Women in Iran are already banned from watching soccer matches in stadiums, and pending government approval, Iranian women may soon be banned from watching soccer games aired live in movie theaters because it increases the likelihood of “inappropriate behavior,” i.e. sexy-sexy-time. A state police agency called for the ban, which will restrict women from congregating in mixed-gender theaters in major cities to watch the games, as is popular in Iran. Frankly, I’m surprised that women were even watching soccer matches alongside men in the first place, given how intermingling of the sexes is verboten. We hope that if the ban goes through, women are given their own movie theaters in which to watch games. Anything else would be sexism, pure and simple. But considering Iran already has a crap record for women’s rights, I’m not counting on it. [CNN] Keep reading »
Women soldiers should be allowed to serve in combat alongside male soldiers, a military commission is set to recommend in March. Presently, women soldiers are not allowed to be assigned to combat roles out of concerns they have weaker physical abilities, yet women can be attached to units that do fight in combat. Therefore, military experts say, women are already technically fighting in combat through that “loophole.” But because women soldiers are not recognized for doing so, the experts continue, they are falling behind in their military careers. According to the investigatory commission, which was established by Congress and the White House, the military has been concerned that “women in combat impede mission effectiveness because they cannot handle the same equipment or tolerate the same physical stress as men.” Yet experts say those concerns were based on more traditional modes of warfare where physical strength perhaps was more important. More modern warfare, some experts say, places less emphasis on physical strength and in any case, the women who have fought in combat through the “loophole” have done so quite capably. Keep reading »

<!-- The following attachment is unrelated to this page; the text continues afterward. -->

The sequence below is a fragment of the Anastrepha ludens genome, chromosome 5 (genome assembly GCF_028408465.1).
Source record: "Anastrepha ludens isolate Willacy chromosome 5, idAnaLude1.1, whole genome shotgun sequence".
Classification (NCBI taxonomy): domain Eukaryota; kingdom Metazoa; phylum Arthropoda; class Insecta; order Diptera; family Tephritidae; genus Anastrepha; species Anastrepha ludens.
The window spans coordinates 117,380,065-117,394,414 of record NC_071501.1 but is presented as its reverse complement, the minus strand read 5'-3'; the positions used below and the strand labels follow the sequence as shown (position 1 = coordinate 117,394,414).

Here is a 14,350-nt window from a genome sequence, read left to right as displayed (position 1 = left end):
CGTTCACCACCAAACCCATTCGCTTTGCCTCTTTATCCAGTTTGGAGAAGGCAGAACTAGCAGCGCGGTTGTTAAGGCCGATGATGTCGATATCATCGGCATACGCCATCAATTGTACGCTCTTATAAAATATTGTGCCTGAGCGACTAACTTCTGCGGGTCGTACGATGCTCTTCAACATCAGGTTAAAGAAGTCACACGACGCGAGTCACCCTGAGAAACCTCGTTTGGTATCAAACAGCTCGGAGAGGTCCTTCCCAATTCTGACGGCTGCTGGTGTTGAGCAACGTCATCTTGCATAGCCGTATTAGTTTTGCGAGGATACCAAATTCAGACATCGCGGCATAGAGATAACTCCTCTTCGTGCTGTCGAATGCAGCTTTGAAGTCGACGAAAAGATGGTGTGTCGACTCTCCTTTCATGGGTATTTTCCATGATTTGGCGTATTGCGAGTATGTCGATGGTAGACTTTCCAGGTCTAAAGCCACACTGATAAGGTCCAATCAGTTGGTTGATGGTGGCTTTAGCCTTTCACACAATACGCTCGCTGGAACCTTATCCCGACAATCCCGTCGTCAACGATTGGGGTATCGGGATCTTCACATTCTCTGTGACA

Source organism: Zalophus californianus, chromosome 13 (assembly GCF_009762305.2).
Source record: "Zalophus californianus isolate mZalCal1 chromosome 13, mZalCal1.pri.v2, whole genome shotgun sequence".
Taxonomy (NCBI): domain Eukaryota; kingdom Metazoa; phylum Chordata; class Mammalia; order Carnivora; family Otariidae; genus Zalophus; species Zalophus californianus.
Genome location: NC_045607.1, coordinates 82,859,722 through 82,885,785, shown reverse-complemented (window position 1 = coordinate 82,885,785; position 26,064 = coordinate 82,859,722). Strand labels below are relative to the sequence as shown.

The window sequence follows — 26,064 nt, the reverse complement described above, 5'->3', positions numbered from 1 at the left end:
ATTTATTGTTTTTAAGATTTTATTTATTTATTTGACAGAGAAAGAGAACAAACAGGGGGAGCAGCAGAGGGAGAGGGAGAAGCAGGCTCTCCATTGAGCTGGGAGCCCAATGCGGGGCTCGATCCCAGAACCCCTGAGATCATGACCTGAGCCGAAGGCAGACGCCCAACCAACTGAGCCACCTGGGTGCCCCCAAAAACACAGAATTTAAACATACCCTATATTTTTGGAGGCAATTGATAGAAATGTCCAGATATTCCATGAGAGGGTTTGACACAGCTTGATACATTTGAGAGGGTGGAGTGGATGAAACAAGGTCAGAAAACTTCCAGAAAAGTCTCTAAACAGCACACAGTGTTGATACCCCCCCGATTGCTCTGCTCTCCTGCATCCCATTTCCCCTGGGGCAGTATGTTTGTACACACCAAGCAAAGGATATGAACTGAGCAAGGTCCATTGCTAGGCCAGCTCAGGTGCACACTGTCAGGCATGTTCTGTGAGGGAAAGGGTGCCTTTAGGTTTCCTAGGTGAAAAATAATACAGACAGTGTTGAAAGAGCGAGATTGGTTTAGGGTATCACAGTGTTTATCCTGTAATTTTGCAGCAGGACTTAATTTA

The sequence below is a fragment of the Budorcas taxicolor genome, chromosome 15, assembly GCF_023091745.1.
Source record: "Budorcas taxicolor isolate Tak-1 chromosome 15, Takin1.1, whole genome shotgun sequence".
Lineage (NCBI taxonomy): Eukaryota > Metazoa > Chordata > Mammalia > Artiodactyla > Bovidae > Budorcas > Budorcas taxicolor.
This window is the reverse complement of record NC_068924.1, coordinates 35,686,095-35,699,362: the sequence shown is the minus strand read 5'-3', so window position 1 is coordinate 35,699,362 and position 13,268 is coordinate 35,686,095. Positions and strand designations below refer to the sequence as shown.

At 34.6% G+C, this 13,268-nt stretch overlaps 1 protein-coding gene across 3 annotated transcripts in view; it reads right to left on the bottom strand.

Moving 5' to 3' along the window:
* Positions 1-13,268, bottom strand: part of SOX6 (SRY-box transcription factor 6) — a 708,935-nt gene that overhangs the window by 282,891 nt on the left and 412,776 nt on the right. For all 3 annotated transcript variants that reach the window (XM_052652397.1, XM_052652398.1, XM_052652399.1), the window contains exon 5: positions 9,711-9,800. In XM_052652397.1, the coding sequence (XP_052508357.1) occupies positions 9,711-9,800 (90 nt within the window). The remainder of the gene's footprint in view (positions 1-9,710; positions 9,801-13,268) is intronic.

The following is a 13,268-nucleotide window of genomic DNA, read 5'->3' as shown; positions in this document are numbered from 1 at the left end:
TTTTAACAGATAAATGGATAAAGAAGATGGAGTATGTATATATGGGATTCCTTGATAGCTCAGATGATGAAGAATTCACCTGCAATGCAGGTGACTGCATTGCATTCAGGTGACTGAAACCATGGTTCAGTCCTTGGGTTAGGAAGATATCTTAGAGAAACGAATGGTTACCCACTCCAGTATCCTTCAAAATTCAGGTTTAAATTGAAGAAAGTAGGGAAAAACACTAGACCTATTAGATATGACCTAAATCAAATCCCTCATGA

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“Infographics” are the big buzzwords on blogs. They’re funny! They’re brightly colored! They go viral! Even when they go viral for the wrong reasons ’cause they’re sexist and offensive! Yesterday, an infographic called “Which Female Tech Influencer Are You?” from something called WPromote hit the web. Following the chart and answering questions like, “Which hairstyle do you prefer?”, “White wine or tequila with worm?” and “Who is your dream man?” you find out which well-known woman in tech you most resemble. Your options are Marissa Mayer, Google VP; Sheryl Sandberg, COO of Facebook; Natalie Messenet, founder of Net-A-Porter; Caroline McCarthy, tech writer for CNet,com; and Sarah Evans, a PR pro.
Something tells me the COO of Facebook and a VP at Google have more on their mind than their “dream man” or their favorite type of footwear. Keep reading »